The boat trip that I undertook during my visit to Cologne in July 2006 was a one hour round trip and cost 6.80 Euros.
The one hour round trip runs daily in the summer at 10:30, 12:00, 14:00 and 18:00. In the afternoon, the company offers 2 hour round trips at 15:30 and 17:30 on another of its boats. If you fancy a longer cruise, you can sail north to Dusseldorf or south to Bonn, Konigswinter, Remagen and several other small towns en route to Koblenz.
The boat that I went on had a large open air top deck and a lower deck indoors that was set with dining tables. Most people, myself included, chose to sit outside in the fresh air, enjoying the views. The upper deck offers excellent views of the Dom and Gross St Martin when the cruise first starts....but the views soon deteriorate when you leave the city skyline behind. The cruise continues under a variety of bridges, passing the chocolate museum and the sports museum. Beyond that, the scenery consists of grassy riverbanks with people fishing and, on this sunny day, nudists working on their all-over suntans!
There is a brief commentary in German and English, but this is as limited as the views are.
The cruise heads southbound for 20 minutes or so, then turns and heads back north for 30 minutes, passing the Rheinpark parkland and cable cars and the hotels and office blocks of northern Cologne, before returning to the departure point.
A relaxing cruise...but the views beyond the city are somewhat limited!
Take a day cruise on the rhine. Leave early in morning and disembark the ferry at a city of your choice. Do sight seeing during the day and take a ferry back. There are some very nice views along the river Rhine. The crowd on the ferry is mainly touristy and everyone is in good mood. So, its a lot of fun.
Rhine river divides the city of Cologne into two. The river flows just through the city centre doing it (city) more beautiful and attractive.
Rhine river was throughout centuries one of the major trade routes in Western Europe and was the foundation of Cologne's commercial importance. Thanks this trade route the city had fast develope.
My World Youth Day group had a cruise on the Rhine one morning. Many people thought it was boring, but I thought it was nice. The scenery was beautiful and we passed by a lot of old buildings and churches. We also got the chance to meet other World Youth Day pilgrims from other countries on the ship.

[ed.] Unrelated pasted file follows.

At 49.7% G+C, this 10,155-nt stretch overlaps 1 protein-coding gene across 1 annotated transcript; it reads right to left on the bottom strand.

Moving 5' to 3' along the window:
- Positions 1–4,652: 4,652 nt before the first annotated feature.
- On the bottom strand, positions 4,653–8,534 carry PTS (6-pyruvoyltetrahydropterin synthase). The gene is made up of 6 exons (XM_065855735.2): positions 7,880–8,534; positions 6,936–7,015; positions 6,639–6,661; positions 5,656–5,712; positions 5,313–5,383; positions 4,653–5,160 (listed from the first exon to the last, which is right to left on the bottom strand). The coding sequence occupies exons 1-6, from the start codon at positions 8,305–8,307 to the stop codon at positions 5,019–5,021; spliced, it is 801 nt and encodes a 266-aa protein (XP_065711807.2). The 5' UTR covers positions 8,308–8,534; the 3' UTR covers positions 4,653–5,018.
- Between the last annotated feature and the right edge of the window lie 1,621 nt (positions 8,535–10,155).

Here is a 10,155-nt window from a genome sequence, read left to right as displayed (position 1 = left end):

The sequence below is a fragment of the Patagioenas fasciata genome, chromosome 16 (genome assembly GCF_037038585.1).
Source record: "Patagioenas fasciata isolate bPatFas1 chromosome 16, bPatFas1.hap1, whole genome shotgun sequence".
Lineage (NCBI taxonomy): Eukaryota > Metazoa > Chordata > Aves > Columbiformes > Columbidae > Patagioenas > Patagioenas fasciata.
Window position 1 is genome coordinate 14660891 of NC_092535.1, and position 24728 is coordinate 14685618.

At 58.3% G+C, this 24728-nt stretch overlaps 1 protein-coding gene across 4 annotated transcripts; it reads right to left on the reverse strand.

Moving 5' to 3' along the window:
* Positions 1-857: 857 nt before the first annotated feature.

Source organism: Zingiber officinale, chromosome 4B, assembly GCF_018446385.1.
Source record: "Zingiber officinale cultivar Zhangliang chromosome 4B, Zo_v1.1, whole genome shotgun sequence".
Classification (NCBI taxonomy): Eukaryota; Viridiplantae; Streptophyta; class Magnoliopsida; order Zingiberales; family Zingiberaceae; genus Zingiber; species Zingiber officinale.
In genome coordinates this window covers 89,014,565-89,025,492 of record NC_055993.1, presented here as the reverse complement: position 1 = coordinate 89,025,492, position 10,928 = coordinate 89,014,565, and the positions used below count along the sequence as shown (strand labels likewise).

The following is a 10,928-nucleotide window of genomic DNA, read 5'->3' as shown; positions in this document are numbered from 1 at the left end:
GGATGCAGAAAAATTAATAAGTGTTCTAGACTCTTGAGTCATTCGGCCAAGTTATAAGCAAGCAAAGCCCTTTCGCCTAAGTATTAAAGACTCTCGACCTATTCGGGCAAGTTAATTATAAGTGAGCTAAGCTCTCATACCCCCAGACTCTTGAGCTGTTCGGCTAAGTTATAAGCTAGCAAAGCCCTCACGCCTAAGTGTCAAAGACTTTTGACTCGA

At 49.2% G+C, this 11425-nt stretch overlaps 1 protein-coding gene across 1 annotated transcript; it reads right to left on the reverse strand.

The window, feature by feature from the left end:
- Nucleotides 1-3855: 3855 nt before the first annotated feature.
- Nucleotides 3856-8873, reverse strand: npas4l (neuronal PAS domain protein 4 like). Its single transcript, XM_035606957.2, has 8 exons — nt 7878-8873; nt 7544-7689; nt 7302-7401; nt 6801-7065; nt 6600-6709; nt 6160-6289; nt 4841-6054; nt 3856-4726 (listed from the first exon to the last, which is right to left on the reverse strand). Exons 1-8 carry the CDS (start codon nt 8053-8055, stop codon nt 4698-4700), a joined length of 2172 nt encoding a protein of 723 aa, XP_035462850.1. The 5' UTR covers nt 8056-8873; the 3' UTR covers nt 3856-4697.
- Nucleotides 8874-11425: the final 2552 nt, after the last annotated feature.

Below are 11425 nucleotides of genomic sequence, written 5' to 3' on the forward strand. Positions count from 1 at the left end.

The Rhine runs through the city of Cologne, making your entrance to the city if visiting by train even more spectacular! If you travel by train as we did, to Cologne Hauptbahnhof, then you will cross the Rhine.
The walks along the river are beautiful, it was raining, but we still sat there for ages watching the boats, both tourist and cargo travel up and down the river...this proves that it is still a working route and a very important route for transportation within Central Europe.
The air in Cologne felt so fresh, not like the polluted air that you may experience in other cities....I think that the Rhine has a lot to do with this, as it breaks the city up and provides the fresh air that you may experience on the coast.
We took a boat trip up the Rhine. It was only for about an hour an turned round at a very pretty place called Rodenkirchen. I think you may be able to get off the boat here and take a later one back. I suggest you check first before getting off.
It was a very pleasant trip, and you can have a drink while you are sat outside on the deck watching the world go by.
Taking a walk along the river is very relaxing. It is very popular with people walking their dogs or pedal cycling. A lot of cargo boats travels up and down and there are quite a few Rhine cruisers and pleasure boats.